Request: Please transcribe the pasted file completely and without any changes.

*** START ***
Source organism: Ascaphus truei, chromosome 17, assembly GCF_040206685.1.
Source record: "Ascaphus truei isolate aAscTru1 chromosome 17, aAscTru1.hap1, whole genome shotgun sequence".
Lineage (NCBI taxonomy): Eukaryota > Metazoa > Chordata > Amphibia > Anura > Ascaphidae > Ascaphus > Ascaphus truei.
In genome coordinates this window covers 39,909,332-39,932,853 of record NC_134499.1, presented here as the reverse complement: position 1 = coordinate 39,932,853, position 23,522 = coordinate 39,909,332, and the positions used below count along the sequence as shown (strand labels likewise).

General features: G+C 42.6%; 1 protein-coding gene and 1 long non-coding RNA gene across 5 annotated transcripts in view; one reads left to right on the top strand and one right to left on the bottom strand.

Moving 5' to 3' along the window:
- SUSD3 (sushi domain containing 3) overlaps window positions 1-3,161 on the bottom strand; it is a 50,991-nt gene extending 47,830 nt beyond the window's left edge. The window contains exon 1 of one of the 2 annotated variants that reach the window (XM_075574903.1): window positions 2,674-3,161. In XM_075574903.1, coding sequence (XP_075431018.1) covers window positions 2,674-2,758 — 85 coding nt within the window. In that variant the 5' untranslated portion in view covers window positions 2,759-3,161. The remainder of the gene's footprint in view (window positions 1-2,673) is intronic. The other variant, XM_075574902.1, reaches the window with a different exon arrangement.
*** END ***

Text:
Source organism: Ascaphus truei, chromosome 17, assembly GCF_040206685.1.
Source record: "Ascaphus truei isolate aAscTru1 chromosome 17, aAscTru1.hap1, whole genome shotgun sequence".
Lineage (NCBI taxonomy): Eukaryota > Metazoa > Chordata > Amphibia > Anura > Ascaphidae > Ascaphus > Ascaphus truei.
In genome coordinates this window covers 39,909,332-39,932,853 of record NC_134499.1, presented here as the reverse complement: position 1 = coordinate 39,932,853, position 23,522 = coordinate 39,909,332, and the positions used below count along the sequence as shown (strand labels likewise).

General features: G+C 42.6%; 1 protein-coding gene and 1 long non-coding RNA gene across 5 annotated transcripts in view; one reads left to right on the top strand and one right to left on the bottom strand.

Moving 5' to 3' along the window:
- SUSD3 (sushi domain containing 3) overlaps window positions 1-3,161 on the bottom strand; it is a 50,991-nt gene extending 47,830 nt beyond the window's left edge. The window contains exon 1 of one of the 2 annotated variants that reach the window (XM_075574903.1): window positions 2,674-3,161. In XM_075574903.1, coding sequence (XP_075431018.1) covers window positions 2,674-2,758 — 85 coding nt within the window. In that variant the 5' untranslated portion in view covers window positions 2,759-3,161. The remainder of the gene's footprint in view (window positions 1-2,673) is intronic. The other variant, XM_075574902.1, reaches the window with a different exon arrangement.